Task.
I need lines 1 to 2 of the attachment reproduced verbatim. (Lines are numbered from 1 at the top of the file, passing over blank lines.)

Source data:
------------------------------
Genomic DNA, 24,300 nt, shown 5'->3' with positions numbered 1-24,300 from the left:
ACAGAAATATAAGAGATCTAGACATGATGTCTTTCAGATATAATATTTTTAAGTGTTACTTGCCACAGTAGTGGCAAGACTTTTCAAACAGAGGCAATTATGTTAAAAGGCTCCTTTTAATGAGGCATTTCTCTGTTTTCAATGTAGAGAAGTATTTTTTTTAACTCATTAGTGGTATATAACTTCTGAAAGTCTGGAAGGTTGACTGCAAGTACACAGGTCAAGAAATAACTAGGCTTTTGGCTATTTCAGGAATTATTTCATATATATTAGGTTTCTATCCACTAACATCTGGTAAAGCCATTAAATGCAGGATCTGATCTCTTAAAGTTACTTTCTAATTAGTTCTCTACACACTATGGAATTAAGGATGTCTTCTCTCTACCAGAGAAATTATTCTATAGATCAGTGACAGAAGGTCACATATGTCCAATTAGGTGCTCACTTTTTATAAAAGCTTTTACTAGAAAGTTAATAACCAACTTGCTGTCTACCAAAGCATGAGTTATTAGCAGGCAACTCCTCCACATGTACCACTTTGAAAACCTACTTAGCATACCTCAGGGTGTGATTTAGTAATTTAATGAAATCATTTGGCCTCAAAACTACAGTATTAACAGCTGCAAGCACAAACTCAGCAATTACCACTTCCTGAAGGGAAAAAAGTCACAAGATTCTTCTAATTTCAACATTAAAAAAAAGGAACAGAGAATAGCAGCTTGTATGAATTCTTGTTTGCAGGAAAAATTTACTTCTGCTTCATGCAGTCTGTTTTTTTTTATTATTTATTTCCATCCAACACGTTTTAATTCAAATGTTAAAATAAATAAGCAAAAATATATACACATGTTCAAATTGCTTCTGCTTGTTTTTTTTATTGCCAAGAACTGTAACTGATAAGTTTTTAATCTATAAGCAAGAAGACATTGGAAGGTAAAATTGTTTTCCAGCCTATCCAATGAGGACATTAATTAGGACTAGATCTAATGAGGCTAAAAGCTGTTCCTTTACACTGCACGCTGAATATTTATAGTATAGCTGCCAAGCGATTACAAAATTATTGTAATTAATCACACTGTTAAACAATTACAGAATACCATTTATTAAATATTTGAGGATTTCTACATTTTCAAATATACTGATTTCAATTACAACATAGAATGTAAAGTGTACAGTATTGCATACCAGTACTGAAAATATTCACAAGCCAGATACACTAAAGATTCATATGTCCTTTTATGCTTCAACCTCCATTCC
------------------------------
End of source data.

Genomic DNA, 24,300 nt, shown 5'->3' with positions numbered 1-24,300 from the left:
ACAGAAATATAAGAGATCTAGACATGATGTCTTTCAGATATAATATTTTTAAGTGTTACTTGCCACAGTAGTGGCAAGACTTTTCAAACAGAGGCAATTATGTTAAAAGGCTCCTTTTAATGAGGCATTTCTCTGTTTTCAATGTAGAGAAGTATTTTTTTTAACTCATTAGTGGTATATAACTTCTGAAAGTCTGGAAGGTTGACTGCAAGTACACAGGTCAAGAAATAACTAGGCTTTTGGCTATTTCAGGAATTATTTCATATATATTAGGTTTCTATCCACTAACATCTGGTAAAGCCATTAAATGCAGGATCTGATCTCTTAAAGTTACTTTCTAATTAGTTCTCTACACACTATGGAATTAAGGATGTCTTCTCTCTACCAGAGAAATTATTCTATAGATCAGTGACAGAAGGTCACATATGTCCAATTAGGTGCTCACTTTTTATAAAAGCTTTTACTAGAAAGTTAATAACCAACTTGCTGTCTACCAAAGCATGAGTTATTAGCAGGCAACTCCTCCACATGTACCACTTTGAAAACCTACTTAGCATACCTCAGGGTGTGATTTAGTAATTTAATGAAATCATTTGGCCTCAAAACTACAGTATTAACAGCTGCAAGCACAAACTCAGCAATTACCACTTCCTGAAGGGAAAAAAGTCACAAGATTCTTCTAATTTCAACATTAAAAAAAAGGAACAGAGAATAGCAGCTTGTATGAATTCTTGTTTGCAGGAAAAATTTACTTCTGCTTCATGCAGTCTGTTTTTTTTTATTATTTATTTCCATCCAACACGTTTTAATTCAAATGTTAAAATAAATAAGCAAAAATATATACACATGTTCAAATTGCTTCTGCTTGTTTTTTTTATTGCCAAGAACTGTAACTGATAAGTTTTTAATCTATAAGCAAGAAGACATTGGAAGGTAAAATTGTTTTCCAGCCTATCCAATGAGGACATTAATTAGGACTAGATCTAATGAGGCTAAAAGCTGTTCCTTTACACTGCACGCTGAATATTTATAGTATAGCTGCCAAGCGATTACAAAATTATTGTAATTAATCACACTGTTAAACAATTACAGAATACCATTTATTAAATATTTGAGGATTTCTACATTTTCAAATATACTGATTTCAATTACAACATAGAATGTAAAGTGTACAGTATTGCATACCAGTACTGAAAATATTCACAAGCCAGATACACTAAAGATTCATATGTCCTTTTATGCTTCAACCTCCATTCC